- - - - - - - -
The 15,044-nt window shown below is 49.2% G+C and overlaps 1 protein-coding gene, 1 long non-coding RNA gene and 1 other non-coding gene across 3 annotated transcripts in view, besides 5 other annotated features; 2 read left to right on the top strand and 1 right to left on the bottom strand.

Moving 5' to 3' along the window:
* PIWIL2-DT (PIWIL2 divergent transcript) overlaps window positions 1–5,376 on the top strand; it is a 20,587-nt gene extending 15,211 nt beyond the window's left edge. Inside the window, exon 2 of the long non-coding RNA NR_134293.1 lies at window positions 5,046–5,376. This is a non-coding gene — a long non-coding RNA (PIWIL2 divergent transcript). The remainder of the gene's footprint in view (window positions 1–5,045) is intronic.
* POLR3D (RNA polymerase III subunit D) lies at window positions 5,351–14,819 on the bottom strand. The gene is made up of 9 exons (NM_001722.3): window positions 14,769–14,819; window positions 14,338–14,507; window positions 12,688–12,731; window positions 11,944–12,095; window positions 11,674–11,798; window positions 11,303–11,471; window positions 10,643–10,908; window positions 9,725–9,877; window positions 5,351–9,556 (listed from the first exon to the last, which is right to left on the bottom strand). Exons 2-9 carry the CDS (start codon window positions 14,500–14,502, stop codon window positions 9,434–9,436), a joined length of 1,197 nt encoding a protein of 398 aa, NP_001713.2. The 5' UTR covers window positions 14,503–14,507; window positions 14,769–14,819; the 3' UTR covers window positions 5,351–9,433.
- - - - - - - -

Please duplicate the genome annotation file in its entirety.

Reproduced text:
The 15,044-nt window shown below is 49.2% G+C and overlaps 1 protein-coding gene, 1 long non-coding RNA gene and 1 other non-coding gene across 3 annotated transcripts in view, besides 5 other annotated features; 2 read left to right on the top strand and 1 right to left on the bottom strand.

Moving 5' to 3' along the window:
* PIWIL2-DT (PIWIL2 divergent transcript) overlaps window positions 1–5,376 on the top strand; it is a 20,587-nt gene extending 15,211 nt beyond the window's left edge. Inside the window, exon 2 of the long non-coding RNA NR_134293.1 lies at window positions 5,046–5,376. This is a non-coding gene — a long non-coding RNA (PIWIL2 divergent transcript). The remainder of the gene's footprint in view (window positions 1–5,045) is intronic.
* POLR3D (RNA polymerase III subunit D) lies at window positions 5,351–14,819 on the bottom strand. The gene is made up of 9 exons (NM_001722.3): window positions 14,769–14,819; window positions 14,338–14,507; window positions 12,688–12,731; window positions 11,944–12,095; window positions 11,674–11,798; window positions 11,303–11,471; window positions 10,643–10,908; window positions 9,725–9,877; window positions 5,351–9,556 (listed from the first exon to the last, which is right to left on the bottom strand). Exons 2-9 carry the CDS (start codon window positions 14,500–14,502, stop codon window positions 9,434–9,436), a joined length of 1,197 nt encoding a protein of 398 aa, NP_001713.2. The 5' UTR covers window positions 14,503–14,507; window positions 14,769–14,819; the 3' UTR covers window positions 5,351–9,433.